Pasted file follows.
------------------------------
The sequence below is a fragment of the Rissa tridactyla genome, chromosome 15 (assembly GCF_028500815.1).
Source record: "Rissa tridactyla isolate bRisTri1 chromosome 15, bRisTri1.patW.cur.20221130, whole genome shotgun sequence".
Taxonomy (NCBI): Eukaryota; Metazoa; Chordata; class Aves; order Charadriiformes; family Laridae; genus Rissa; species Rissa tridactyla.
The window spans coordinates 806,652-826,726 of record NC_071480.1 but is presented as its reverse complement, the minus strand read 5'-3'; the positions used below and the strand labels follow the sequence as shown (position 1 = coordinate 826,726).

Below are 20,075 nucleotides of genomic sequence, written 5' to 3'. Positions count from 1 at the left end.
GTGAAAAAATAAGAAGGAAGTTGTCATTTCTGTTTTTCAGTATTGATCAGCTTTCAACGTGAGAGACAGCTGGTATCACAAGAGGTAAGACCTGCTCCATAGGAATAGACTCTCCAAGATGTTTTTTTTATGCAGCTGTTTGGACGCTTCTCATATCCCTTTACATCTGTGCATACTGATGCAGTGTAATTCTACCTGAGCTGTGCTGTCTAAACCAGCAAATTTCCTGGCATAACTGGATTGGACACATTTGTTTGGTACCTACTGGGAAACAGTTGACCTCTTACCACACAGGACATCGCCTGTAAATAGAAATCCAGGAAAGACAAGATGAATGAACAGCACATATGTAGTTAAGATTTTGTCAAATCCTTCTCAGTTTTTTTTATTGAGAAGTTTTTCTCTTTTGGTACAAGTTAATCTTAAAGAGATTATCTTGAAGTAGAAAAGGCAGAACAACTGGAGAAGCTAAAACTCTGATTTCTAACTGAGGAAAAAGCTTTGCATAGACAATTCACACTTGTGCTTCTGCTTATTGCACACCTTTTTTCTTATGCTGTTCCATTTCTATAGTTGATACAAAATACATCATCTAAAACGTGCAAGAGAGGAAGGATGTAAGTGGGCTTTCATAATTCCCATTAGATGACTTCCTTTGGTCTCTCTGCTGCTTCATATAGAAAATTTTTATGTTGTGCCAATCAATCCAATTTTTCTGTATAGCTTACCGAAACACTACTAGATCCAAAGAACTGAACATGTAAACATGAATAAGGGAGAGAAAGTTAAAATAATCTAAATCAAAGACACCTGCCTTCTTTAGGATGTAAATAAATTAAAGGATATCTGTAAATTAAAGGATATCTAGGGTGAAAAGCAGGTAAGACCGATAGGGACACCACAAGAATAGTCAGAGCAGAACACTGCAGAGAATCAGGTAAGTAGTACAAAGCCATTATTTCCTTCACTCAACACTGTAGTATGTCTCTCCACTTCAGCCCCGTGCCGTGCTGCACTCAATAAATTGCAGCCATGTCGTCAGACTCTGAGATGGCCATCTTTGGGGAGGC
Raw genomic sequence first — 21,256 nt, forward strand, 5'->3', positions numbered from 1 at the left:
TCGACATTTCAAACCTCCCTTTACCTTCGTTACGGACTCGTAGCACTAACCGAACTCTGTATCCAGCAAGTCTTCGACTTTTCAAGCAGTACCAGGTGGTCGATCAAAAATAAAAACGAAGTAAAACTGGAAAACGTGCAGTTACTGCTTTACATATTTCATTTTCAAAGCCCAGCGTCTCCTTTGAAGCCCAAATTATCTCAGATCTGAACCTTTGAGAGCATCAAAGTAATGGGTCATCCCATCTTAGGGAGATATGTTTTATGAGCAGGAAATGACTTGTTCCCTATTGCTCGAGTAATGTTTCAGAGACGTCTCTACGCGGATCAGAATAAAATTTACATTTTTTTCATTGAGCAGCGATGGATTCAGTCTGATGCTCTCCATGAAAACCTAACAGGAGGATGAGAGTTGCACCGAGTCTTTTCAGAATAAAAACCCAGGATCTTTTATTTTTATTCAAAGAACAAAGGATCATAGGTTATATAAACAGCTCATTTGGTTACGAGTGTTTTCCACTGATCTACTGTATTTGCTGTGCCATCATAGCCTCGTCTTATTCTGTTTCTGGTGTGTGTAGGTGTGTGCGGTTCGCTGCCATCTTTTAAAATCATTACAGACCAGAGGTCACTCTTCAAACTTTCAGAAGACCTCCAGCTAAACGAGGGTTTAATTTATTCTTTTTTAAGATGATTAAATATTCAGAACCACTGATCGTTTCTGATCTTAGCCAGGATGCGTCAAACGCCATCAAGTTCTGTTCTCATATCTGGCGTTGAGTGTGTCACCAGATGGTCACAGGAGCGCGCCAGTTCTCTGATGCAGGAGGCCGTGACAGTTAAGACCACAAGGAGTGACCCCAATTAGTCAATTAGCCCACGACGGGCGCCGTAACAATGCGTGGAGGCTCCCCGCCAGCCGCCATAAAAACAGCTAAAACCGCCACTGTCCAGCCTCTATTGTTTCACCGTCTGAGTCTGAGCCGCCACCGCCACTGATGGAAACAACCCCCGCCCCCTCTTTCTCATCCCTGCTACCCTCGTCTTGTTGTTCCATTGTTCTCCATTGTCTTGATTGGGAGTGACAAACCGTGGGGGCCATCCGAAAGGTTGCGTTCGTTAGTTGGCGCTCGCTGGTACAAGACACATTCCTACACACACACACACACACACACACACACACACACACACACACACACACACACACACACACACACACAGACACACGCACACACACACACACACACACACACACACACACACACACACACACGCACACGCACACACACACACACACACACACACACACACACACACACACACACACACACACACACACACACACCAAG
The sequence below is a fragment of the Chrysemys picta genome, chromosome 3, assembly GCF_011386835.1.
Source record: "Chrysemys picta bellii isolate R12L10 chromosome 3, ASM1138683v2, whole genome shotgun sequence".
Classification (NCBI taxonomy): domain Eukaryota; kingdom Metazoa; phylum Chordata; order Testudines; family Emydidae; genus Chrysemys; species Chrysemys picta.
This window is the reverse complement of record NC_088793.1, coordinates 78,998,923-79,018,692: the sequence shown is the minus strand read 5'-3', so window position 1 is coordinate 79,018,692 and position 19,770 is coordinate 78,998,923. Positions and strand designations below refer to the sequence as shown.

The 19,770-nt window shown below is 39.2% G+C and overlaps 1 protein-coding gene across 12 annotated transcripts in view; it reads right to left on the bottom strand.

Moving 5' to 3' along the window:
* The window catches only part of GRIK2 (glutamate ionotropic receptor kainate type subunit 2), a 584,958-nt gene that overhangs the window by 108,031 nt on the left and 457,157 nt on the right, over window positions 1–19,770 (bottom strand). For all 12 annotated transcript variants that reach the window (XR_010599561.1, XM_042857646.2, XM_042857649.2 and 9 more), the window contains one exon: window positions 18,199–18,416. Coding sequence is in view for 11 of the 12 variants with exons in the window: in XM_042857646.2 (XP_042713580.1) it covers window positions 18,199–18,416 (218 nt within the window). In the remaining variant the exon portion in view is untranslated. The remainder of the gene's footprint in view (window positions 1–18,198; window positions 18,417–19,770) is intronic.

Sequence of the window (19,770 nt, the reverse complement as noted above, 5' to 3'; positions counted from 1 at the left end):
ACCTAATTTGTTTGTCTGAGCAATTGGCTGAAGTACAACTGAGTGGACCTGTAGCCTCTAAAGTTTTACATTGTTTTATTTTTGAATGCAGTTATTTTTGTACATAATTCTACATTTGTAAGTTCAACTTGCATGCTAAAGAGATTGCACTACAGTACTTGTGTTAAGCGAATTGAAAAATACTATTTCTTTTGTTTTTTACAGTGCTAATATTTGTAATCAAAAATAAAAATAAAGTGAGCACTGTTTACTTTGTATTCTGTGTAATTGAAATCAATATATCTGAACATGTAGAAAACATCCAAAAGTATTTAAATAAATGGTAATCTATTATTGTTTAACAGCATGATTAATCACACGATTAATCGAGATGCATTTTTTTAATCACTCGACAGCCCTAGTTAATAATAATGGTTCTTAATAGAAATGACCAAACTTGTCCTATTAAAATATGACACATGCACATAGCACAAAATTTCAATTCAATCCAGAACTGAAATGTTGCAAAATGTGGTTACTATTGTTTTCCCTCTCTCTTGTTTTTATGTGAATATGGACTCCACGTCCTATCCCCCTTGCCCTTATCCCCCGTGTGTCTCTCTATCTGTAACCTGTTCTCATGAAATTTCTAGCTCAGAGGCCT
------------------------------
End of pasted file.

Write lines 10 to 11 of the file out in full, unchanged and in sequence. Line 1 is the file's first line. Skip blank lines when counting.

Source record: "Chrysemys picta bellii isolate R12L10 chromosome 3, ASM1138683v2, whole genome shotgun sequence".
Classification (NCBI taxonomy): domain Eukaryota; kingdom Metazoa; phylum Chordata; order Testudines; family Emydidae; genus Chrysemys; species Chrysemys picta.